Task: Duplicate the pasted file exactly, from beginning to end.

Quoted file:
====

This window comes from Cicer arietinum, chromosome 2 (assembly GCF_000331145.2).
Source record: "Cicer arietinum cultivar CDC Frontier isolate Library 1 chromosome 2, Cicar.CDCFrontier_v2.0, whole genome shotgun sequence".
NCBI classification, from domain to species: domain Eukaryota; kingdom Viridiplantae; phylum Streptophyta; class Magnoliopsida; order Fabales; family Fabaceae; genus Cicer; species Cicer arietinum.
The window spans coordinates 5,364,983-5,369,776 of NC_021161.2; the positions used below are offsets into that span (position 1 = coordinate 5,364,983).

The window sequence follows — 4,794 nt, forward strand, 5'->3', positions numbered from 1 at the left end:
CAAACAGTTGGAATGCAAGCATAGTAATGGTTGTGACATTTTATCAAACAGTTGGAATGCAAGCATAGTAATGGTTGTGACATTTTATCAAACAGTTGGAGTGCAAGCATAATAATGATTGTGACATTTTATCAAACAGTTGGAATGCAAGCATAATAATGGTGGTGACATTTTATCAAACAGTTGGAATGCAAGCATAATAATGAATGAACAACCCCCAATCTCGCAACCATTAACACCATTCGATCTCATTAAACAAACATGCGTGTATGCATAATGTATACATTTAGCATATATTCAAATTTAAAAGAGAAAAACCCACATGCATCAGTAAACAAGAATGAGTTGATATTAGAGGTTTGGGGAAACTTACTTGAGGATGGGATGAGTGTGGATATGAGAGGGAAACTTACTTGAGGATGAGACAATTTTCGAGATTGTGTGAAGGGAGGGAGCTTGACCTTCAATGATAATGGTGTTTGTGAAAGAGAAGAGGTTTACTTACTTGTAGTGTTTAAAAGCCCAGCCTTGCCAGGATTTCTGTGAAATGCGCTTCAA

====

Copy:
This window comes from Cicer arietinum, chromosome 2 (assembly GCF_000331145.2).
Source record: "Cicer arietinum cultivar CDC Frontier isolate Library 1 chromosome 2, Cicar.CDCFrontier_v2.0, whole genome shotgun sequence".
NCBI classification, from domain to species: domain Eukaryota; kingdom Viridiplantae; phylum Streptophyta; class Magnoliopsida; order Fabales; family Fabaceae; genus Cicer; species Cicer arietinum.
The window spans coordinates 5,364,983-5,369,776 of NC_021161.2; the positions used below are offsets into that span (position 1 = coordinate 5,364,983).

The window sequence follows — 4,794 nt, forward strand, 5'->3', positions numbered from 1 at the left end:
CAAACAGTTGGAATGCAAGCATAGTAATGGTTGTGACATTTTATCAAACAGTTGGAATGCAAGCATAGTAATGGTTGTGACATTTTATCAAACAGTTGGAGTGCAAGCATAATAATGATTGTGACATTTTATCAAACAGTTGGAATGCAAGCATAATAATGGTGGTGACATTTTATCAAACAGTTGGAATGCAAGCATAATAATGAATGAACAACCCCCAATCTCGCAACCATTAACACCATTCGATCTCATTAAACAAACATGCGTGTATGCATAATGTATACATTTAGCATATATTCAAATTTAAAAGAGAAAAACCCACATGCATCAGTAAACAAGAATGAGTTGATATTAGAGGTTTGGGGAAACTTACTTGAGGATGGGATGAGTGTGGATATGAGAGGGAAACTTACTTGAGGATGAGACAATTTTCGAGATTGTGTGAAGGGAGGGAGCTTGACCTTCAATGATAATGGTGTTTGTGAAAGAGAAGAGGTTTACTTACTTGTAGTGTTTAAAAGCCCAGCCTTGCCAGGATTTCTGTGAAATGCGCTTCAA